Flushing Town Hall Teaching Artist: Chief Reggie Ceaser and & Tecumseh Ceaser

Reserve A Virtual Assembly


Chief Reggie Dances With Medicine Ceaser, Sagamore of the Matinecock Turkey Clan, descendent of the Waters Hegeman family, his great uncle being Walter Robert Deer Foot Hegeman, Sagamore, of the Matinecock Turkey clan. He also is a descended of Chief John Standing Waters and Chief James Wild Pildjen who were Chiefs of both the Matinecock and Montaukett.  Chief Reggie has lectured at universities and historical organizations and is a well-respected member of his Community.

Tecumseh Ceaser is a Native American jewelry artist and cultural consultant. He is of Matinecock Turkey clan, Wamponowag Pokanaoket band, Montaukett, and Blackfoot descent. Tecumseh is currently the North American Focal Point for the Global Indigenous Youth Caucus at the United Nations, where he advocates for Indigenous Americans' rights to member states, NGOs, and other indigenous nations. He has also provided cultural education to universities, museums, and institutions including the Queens Public Library, Socrates Sculpture Park, the Poppenhusen Institute, and New York University.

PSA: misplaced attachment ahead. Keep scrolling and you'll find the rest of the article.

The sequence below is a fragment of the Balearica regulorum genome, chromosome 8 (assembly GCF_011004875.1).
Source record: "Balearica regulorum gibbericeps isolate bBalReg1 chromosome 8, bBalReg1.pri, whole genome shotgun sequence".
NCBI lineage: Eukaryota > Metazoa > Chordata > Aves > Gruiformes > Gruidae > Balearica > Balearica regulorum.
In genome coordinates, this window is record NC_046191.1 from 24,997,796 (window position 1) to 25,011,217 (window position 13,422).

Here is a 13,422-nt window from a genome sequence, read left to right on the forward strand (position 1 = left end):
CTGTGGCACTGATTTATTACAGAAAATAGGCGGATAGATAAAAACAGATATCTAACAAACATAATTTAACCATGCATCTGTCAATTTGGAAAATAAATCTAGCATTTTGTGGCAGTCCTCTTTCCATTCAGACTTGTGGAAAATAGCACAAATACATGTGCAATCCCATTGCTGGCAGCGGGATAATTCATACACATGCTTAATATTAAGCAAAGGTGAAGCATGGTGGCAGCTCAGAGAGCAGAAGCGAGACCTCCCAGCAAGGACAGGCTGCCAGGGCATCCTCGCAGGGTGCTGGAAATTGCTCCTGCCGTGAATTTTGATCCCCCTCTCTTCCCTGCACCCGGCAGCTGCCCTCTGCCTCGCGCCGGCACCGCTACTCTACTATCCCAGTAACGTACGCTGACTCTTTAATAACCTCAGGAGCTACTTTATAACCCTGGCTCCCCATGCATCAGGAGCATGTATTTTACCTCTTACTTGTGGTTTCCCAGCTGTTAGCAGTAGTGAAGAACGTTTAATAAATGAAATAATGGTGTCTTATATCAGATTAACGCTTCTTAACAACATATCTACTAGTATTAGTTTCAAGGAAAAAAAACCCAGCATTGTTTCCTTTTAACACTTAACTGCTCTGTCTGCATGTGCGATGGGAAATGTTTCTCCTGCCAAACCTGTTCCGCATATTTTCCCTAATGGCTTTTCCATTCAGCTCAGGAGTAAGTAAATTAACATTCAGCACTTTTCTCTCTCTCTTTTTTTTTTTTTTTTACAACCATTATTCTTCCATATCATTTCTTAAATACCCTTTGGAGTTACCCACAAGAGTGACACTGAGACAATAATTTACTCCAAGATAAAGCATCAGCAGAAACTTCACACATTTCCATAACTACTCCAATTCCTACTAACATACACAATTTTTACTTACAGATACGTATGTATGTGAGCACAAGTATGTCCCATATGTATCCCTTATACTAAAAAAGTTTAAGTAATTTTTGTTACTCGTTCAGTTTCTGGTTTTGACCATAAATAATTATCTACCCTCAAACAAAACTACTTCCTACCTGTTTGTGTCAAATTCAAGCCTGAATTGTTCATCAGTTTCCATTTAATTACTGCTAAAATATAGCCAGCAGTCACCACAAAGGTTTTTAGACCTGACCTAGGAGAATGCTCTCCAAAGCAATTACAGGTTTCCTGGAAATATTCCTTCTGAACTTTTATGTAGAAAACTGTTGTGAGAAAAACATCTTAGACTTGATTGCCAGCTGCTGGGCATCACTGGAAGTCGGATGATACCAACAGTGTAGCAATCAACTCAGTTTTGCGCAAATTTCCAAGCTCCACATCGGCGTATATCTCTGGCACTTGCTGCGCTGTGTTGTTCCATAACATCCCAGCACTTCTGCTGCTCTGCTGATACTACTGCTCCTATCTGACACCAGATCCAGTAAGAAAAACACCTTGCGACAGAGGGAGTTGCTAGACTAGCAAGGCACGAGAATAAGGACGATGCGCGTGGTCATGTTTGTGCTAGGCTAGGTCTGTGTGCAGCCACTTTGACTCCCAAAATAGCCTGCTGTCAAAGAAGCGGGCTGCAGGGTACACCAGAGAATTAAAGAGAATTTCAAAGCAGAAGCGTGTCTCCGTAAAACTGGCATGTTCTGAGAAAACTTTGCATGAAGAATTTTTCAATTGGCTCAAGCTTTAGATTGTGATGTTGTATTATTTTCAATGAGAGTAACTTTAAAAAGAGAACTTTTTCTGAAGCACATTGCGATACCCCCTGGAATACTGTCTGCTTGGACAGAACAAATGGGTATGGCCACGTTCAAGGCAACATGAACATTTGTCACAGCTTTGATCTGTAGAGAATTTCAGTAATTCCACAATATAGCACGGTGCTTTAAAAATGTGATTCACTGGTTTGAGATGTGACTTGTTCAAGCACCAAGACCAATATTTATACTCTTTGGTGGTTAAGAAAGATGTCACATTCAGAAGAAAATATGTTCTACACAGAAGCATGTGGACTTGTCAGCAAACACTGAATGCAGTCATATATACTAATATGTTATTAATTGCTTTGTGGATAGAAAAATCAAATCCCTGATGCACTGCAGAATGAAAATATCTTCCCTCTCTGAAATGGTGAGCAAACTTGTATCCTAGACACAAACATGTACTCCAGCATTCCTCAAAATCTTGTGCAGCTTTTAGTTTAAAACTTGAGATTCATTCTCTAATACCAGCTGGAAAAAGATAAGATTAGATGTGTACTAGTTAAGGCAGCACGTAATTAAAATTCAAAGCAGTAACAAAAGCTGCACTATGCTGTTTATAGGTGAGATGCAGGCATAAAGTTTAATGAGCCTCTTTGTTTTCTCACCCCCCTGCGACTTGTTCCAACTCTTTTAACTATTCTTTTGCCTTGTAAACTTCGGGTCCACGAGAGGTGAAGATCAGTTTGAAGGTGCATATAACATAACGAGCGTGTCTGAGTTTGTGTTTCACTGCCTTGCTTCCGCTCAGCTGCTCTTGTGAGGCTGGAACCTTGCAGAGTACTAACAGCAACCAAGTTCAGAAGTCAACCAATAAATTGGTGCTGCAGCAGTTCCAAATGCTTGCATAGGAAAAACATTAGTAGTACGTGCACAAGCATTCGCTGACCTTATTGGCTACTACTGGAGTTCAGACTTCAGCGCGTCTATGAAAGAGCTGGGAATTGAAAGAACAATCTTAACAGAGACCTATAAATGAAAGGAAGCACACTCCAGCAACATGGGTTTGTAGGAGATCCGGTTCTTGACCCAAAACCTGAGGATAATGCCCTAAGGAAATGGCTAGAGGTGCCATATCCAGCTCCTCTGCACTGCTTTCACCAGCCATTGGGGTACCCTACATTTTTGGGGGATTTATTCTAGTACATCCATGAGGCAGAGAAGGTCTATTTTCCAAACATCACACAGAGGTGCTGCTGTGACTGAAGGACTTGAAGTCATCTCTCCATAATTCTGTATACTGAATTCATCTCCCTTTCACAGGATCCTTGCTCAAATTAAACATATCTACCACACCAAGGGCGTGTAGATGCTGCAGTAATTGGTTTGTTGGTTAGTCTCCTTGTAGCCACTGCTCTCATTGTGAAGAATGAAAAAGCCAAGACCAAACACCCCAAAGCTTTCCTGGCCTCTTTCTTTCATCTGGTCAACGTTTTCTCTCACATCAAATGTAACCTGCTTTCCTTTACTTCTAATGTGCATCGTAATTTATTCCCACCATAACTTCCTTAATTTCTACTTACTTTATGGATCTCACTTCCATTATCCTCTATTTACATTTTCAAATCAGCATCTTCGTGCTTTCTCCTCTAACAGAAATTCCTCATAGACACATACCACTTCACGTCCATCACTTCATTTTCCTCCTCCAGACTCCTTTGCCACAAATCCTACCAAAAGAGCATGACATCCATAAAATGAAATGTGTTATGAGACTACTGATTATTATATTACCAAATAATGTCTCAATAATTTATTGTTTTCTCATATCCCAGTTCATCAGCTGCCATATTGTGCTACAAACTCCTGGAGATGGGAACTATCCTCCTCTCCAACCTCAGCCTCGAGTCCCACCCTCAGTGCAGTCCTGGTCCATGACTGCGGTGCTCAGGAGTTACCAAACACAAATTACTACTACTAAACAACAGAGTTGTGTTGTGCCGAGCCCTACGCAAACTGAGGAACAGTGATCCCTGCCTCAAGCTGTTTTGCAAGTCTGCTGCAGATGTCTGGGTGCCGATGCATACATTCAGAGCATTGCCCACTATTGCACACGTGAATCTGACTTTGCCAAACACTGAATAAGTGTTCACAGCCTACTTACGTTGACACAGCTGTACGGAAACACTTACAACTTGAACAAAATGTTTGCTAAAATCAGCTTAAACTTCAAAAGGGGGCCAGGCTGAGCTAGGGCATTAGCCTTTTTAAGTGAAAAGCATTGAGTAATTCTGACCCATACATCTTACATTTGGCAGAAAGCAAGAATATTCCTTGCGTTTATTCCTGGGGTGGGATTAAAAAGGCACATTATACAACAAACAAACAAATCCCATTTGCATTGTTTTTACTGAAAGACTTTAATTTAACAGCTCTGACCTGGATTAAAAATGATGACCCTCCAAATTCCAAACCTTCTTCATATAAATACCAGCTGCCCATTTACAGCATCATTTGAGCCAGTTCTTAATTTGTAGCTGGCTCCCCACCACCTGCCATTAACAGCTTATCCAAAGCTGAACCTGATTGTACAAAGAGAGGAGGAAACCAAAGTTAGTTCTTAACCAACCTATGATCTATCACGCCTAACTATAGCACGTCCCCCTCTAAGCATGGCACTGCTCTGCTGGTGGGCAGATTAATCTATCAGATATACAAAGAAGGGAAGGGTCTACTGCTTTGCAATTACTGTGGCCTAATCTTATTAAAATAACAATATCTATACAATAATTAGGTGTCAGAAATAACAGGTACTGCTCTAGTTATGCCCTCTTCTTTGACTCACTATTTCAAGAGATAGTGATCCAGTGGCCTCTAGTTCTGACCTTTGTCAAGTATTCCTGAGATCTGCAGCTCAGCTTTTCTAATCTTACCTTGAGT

Matinecock, First Nation of Queens and Long Island:

Members of the Matinecock Tribe of Queens and Long Island, one of the original tribes of the New York and the first people of Flushing, Queens, Chief Reggie and Tecumseh will familiarize students with Matinecock history, culture and customs. Chief Reggie Dances with Medicine Ceaser and Tecumseh Ceaser of the Matinecock Tribe of Queens and Long Island introduce their Native American heritage through interactive learning experiences and discussions to identify New York City's Native American history and perspectives. These presentations serve as a unique educational opportunity by allowing the audience to learn about the original people of the borough of Queens and the local tribes of the metropolitan area. They also create a space to connect with the native people of the land on which many of them live and work each day. Students will also recognize the relationship among Native American culture and land use, acknowledge Matinecock land and demonstrate respect for the rights of others. The presentation offers access to students across various learning modalities including: auditory, kinesthetic, and visual. Content areas: history, geography, social studies, music, and foreign language.  For Grades: K-8, ideal for Grade 4 Social Studies students.